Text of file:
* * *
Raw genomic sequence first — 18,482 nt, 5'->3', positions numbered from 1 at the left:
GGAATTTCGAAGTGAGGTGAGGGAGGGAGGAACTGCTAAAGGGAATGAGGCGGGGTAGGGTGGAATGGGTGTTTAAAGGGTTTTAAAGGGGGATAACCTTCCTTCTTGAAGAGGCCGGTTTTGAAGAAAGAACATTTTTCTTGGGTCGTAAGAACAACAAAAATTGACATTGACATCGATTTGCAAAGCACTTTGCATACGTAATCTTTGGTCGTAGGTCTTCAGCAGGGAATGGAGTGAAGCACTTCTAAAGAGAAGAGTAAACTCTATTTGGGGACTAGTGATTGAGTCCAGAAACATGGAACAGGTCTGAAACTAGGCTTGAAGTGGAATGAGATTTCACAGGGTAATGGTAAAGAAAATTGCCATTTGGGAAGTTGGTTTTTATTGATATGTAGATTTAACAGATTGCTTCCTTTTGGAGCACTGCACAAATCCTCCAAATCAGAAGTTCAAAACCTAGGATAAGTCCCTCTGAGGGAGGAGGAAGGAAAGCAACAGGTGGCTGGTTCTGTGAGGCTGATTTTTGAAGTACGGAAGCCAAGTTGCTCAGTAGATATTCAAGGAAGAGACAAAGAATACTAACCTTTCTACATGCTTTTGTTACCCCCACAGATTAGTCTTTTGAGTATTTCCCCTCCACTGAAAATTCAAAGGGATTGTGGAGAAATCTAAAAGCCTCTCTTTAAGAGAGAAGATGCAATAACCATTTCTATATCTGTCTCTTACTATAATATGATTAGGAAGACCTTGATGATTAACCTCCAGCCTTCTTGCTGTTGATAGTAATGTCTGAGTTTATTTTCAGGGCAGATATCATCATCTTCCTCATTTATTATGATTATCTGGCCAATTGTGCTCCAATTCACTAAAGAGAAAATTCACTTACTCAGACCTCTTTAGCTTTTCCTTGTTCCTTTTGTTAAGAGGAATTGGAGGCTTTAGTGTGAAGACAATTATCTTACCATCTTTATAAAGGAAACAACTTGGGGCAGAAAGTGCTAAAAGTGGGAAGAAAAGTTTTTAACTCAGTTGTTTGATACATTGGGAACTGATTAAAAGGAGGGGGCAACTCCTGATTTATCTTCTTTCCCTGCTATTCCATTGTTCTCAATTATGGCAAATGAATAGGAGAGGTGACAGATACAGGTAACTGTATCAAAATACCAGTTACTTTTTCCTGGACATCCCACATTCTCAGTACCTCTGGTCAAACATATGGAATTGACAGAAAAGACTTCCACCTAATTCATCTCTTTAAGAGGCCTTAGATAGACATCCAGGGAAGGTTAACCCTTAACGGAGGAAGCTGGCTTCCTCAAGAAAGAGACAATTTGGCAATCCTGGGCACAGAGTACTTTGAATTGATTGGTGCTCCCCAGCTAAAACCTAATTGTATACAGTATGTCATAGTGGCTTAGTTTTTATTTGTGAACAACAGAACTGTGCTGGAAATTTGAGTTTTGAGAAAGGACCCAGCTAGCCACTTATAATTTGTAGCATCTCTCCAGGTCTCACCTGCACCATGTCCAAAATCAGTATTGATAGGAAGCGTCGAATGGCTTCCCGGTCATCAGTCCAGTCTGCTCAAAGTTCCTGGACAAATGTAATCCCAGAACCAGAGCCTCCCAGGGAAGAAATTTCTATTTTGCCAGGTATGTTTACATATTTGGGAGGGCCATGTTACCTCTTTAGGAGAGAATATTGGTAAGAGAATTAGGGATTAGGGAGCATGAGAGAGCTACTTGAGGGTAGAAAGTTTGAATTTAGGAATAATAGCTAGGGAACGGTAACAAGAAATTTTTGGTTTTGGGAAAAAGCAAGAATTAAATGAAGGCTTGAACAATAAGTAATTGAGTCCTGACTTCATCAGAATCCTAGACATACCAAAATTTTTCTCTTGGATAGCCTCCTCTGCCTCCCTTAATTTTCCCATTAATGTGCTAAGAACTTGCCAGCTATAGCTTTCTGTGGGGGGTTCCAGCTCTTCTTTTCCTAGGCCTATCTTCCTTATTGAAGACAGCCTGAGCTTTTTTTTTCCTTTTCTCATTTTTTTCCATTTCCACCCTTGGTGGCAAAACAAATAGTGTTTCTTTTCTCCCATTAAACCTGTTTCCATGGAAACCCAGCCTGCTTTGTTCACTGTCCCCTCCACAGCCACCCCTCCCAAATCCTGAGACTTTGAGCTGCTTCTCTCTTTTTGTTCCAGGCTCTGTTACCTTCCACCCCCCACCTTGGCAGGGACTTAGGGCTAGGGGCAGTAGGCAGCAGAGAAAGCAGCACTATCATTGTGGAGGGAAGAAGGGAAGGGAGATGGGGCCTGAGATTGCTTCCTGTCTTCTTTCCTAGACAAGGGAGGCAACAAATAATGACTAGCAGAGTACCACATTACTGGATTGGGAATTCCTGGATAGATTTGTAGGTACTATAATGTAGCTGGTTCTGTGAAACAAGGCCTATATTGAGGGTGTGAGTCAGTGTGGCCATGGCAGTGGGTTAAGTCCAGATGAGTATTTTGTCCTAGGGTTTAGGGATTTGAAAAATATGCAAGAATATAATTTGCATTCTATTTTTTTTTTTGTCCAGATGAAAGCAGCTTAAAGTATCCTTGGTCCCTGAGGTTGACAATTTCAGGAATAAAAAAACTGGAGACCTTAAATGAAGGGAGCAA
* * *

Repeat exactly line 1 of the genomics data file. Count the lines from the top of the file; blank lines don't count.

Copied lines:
Raw genomic sequence first — 18,482 nt, 5'->3', positions numbered from 1 at the left: